Improve maintenance of roads and parking areas. How many tons of sand were used in last winter to keep community roads safer for driving? Where did all the sand go?
The answer to the second question is local streams, lakes and water supplies. The same is true for the soil that erodes from construction sites and land that lacks vegetation to hold the soil in place. Likewise, the oils and greases from many thousands of cars, trucks, buses and other vehicles drip onto road surfaces and are washed into catch basins that pass on the grimy water to streams.
Frequent street sweeping, catch basin cleaning, and using less sand in winter will keep the gunk out of the water. Homeowners can also prevent soil disturbance that causes muddy runoff, which will reduce the need for street sweeping and catch basin cleaning.
Community Development Planning. The ongoing process of upgrading properties and building new homes and businesses offers many opportunities to improve stormwater management. Municipal boards can encourage techniques to reduce runoff, filter pollutants, and recharge ground water. Low impact methods can be less expensive for home builders to install, and less costly for public works departments to maintain. Cleaner water and lower costs are win-win for all communities.
Federal Stormwater Policy and Your Community
The U.S. Environmental Protection Agency has established a two phase stormwater control program that is improving the nation’s surface waters. Phase I required permitting of Municipal Separate Storm Sewer Systems (MS4s) in cities with populations of 100,000 persons or more, specific industrial operations, and building activities that disturb over five acres of land. Phase II of the NPDES program became effective in 2003 and requires the permitting of publicly-operated MS4s located in “urbanized areas” as defined by the Census Bureau, and construction activities that disturb between one and five acres of land. Phase II communities have prepared stormwater management plans that specify a schedule of municipal actions to prevent pollution of local waters. EPA requires each Phase II community to be in compliance with its stormwater management plan in 2008.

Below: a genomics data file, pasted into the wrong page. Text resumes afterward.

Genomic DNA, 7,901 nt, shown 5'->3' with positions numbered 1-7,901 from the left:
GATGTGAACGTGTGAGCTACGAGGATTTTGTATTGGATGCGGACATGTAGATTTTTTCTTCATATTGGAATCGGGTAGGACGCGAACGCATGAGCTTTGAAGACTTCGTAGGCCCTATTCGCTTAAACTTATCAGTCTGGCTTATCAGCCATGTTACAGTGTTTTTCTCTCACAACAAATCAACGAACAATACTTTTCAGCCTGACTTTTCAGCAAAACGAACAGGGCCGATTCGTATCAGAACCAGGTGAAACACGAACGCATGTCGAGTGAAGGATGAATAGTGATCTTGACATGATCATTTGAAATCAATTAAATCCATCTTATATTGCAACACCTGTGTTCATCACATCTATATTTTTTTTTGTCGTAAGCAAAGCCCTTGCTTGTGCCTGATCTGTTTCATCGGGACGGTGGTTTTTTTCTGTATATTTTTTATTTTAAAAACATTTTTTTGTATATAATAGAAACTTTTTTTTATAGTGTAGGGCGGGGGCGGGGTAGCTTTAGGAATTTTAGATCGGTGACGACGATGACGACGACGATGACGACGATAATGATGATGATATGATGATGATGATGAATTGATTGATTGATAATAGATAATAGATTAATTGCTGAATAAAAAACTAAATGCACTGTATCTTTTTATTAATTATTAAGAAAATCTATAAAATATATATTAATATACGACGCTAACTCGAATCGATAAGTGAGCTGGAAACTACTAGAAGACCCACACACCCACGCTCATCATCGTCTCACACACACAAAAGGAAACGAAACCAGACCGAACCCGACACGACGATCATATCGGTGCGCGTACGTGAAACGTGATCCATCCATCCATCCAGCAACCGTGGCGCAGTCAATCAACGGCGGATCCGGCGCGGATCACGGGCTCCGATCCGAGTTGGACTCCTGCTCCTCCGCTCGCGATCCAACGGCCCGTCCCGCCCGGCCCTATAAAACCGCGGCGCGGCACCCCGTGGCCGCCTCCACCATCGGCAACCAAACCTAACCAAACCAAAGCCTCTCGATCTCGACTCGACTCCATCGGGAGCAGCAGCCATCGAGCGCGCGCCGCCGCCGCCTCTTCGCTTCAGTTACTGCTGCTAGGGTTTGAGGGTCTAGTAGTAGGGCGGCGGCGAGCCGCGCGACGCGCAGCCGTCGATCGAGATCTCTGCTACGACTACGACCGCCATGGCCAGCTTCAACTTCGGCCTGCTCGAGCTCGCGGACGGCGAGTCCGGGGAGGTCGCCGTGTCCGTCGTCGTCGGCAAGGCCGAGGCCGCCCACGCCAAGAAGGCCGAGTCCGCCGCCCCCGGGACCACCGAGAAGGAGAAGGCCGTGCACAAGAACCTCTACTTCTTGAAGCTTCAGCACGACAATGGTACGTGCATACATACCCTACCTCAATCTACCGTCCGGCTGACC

State Stormwater Policy and Your Community
In 1996, the Massachusetts Department of Environmental Protection established standards to increase ground water recharge and prevent pollution of surface and ground waters. MassDEP recently updated these standards to promote low impact development, removal of illicit discharges, and better maintenance of stormwater management practices. These standards are part of the state Wetlands Protection Act Regulations, and the state Water Quality Certification Regulations.
Polluted runoff from rain and snow melt is the greatest source for impairments in the Commonwealth’s rivers, lakes, ponds, and marine waters. New and existing development adds impervious surfaces that may alter natural drainage features, increase flooding, reduce ground water levels and stream flows, and increase pollution to wetlands, streams and water bodies.
The state stormwater standards require low impact design for local land development and redevelopment. It makes sense for your community to use the practices explained by the MassDEP Stormwater Handbook, including porous paving, grass swales, bioretention, and other alternatives to the "collect and convey" practices used for conventional drainage systems